Allow me to paint you a picture. The fratboy sits at the bar all night, nursing a series of light beers. His dastardly plan to woo the bartender with his perfectly-spiked hair and extra-medium Affliction tee seems to have soured the moment he mustered up the courage to ask “so, uh, what does your boyfriend think about you working here?” Frantic, he glances at his phone – we’ve barely got an hour left before last call, and he still doesn’t have anyone penciled in for a shameful walk home in last night’s clothes tomorrow morning. As the karaoke reaches a fever pitch – that pretty bartender is flirtatiously touching her hair as she talks to the smooth black gentleman who just sang that Maxwell song so perfectly –  it’s pretty clear that there’s one thing he’s gotta do. Karaoke is going to be the answer, and in the absence of vocal talent, an ironic rendition of a cheese-rap classic is going to have to suffice. His drunken muse tells him, “everyone loves Vanilla Ice, seriously! And he’s white just like you, so timing and meter won’t be a problem – you just have to read the words off the screen!” He takes the mic, and that “Under Pressure”-nicked bassline kicks in. “All right, STOP! Collaborate and listen! Ice is back–” And then, words that aren’t in the title scrawl across the screen at a pace too fast for his tiny brain to handle. He finishes the song in an unintelligible mumble, and leaves the stage, humbled that he was conquered by the least respected rapper of all time, incredulous that the tune wasn’t a panty-dropper of “Love TKO” proportions, and fairly certain in the knowledge that next week, he’ll probably do it again. Maybe next week, he’ll do Eminem – after all, he’s a white rapper as well. What could possibly go wrong?

9. Lynyrd Skynyrd, “Sweet Home Alabama” and “Simple Man”
Because when you need to prove to an entire bar that you’re the southernist, rootin’-est, tootin’-est, Bud-swillin’-est, gun-totin’-est, mullet-rockin’-est, Confederacy-lovin’-est, sleeves-optional-est, alpha-male-est dude in the building, your bearded pals in Lynyrd Skynyrd will never let you down. Unfortunately, when you need to project that your tastes run deeper than the single most basic, over-respected classic rock band in existence, Lynyrd Skynyrd are your mortal enemy. And when you need to demonstrate that you’re so good that you can hit the soaring chorus of “Simple Man”, you’re summarily humiliated – and, in the process, you’ve implied to the crowd that you listen to and enjoy the music of Shinedown, so congrats on that.

8. Buckcherry, “Crazy Bitch”
It’s not that Buckcherry are a bad band, although, as a side note, Buckcherry are just awful. It’s not the fact that Buckcherry’s raucous rocker may possibly be the most lyrically appalling rock song to achieve moderate popularity in the past decade or so, taking the freewheeling decadence of Motley Crue and juicing it with superfluous f-bombs and a shockingly backwards attitude towards sex. It’s not that it’s one of the most musically stagnant rock songs ever, boasting all of the dynamic excitement of a Hinder jam. It’s not that it boasts all the lyrical charm of a leering date rapist. It’s not that folks who sing this song seem to be incapable of self-censorship, the brash number rendering their brains incapable of remembering that there’s a no-profanity provision at the establishment they’re at. It’s not that women sing this song slightly more often than men, and that the brain can’t really keep out the nagging insistence that they’re simply not in on the joke. Nope, it’s not any of these things that justifies the inclusion of “Crazy Bitch” on this list… it’s all of them.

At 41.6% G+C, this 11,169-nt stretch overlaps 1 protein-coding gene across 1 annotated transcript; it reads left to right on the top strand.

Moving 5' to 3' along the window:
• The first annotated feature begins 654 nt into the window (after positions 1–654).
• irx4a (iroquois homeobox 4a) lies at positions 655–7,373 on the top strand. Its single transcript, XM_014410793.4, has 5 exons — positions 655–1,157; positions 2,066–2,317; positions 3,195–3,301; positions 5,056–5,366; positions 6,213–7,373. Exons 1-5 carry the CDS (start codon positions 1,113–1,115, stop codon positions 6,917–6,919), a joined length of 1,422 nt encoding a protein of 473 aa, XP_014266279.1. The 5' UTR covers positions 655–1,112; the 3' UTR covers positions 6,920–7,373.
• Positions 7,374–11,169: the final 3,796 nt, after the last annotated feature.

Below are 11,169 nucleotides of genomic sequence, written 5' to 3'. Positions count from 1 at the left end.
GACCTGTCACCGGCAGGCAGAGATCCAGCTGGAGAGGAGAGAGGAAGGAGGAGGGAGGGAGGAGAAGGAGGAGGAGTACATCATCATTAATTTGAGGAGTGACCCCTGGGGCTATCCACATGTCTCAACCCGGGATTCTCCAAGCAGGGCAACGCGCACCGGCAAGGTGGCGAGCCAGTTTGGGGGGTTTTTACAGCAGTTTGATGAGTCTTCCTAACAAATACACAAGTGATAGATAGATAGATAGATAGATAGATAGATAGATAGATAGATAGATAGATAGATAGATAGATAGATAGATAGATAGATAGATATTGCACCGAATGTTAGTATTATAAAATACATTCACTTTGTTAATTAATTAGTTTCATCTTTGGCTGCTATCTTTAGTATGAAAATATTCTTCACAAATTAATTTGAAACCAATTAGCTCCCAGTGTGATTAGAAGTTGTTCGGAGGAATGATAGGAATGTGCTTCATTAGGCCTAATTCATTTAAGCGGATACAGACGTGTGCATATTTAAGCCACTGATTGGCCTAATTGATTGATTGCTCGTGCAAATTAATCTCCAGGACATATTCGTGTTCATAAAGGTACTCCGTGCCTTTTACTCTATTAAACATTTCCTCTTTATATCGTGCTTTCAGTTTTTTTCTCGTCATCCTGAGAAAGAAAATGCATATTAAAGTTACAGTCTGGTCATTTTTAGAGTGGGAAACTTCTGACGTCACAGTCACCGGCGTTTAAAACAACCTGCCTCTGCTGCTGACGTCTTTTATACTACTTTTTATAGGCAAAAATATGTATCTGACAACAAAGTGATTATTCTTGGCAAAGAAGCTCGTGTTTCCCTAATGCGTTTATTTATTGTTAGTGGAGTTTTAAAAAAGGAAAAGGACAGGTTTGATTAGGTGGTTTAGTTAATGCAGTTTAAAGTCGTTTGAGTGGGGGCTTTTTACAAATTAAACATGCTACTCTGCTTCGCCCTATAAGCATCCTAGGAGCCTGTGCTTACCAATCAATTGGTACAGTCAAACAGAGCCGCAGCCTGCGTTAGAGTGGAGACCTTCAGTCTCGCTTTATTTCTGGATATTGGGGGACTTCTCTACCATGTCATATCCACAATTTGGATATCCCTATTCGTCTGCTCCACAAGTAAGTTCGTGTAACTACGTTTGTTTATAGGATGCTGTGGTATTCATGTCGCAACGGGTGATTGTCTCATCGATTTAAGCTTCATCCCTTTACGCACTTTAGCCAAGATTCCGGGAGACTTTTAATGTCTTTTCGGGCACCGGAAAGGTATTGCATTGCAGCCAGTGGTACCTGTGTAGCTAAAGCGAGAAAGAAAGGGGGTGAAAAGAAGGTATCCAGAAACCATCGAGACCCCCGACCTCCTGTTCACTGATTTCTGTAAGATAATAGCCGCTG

7. Sir Mix-a-Lot, “Baby Got Back”
Let’s forget for a moment that the fact that this song is so popular is, in and of itself, an affront to hip-hop – it not only marginalizes the genre to this one less-than-sterling representative, but is so ubiquitous in karaoke bars that people who sing it clearly reduce hip-hop in their minds to, simply, being able to read words off a screen, not taking into account rhythm and timing. Even without those pretty severe affronts to all that is good, “Baby Got Back” simply suffers from two seemingly opposing ideals: 1.) It is performed with alarming frequency, and 2.) everyone who sings it is under the impression that they’re doing something original, and uproarious. Even more egregious: the fact that every white frat boy who has ever performed this has somehow, in the back of their minds, convinced themselves that they are going to achieve some level of street cred by doing it. Also, nobody ever seems to be able to keep up with Mix’s flow past “I like big butts and I cannot lie”, until the infamous anaconda line is shouted out in perfect time amidst a series of murmurs. “My anaconda don’t want none unless you got buns, hon” is the “Leh! Nerd! Bern! Stein!” of rap.

6. Meat Loaf, “Paradise By the Dashboard Light”
Now, in my job as karaoke host, I often find myself approached to perform duets by singers unable to find a suitable singing partner. I almost always oblige, regardless of whether or not I like the song, because it seems conducive to return business – I want singers to know that as long as I’m running the show, they’ll always have a Jay-Z to their Beyonce, a Richie to their Ross, a Celine to their Barbra (yup, I’ve gone there), even a Rock to their Crow. “Paradise” is always a tricky proposition, though – invariably, it is always assumed that as the host, I’m the most capable of recreating old-school, 900-pound Meat Loaf’s robust tenor. I am not up to the task, sadly – I know my limitations as a vocalist – and so I have to refuse, because while I’m game for being foolish for the masses, this is just a song that, when botched, gives off an odious “I am a TERRIBLE singer, and here’s why” vibe, and as host, I wanna exhibit a little vocal finesse. The problem is that my refusal doesn’t result in the song being stricken from the record – it inevitably results in someone even worse than myself performing it… FOR NINE STRAIGHT MINUTES. It leaves me exhausted and waiting for the end of time, so I can end my time with “Paradise By the Dashboard Light”.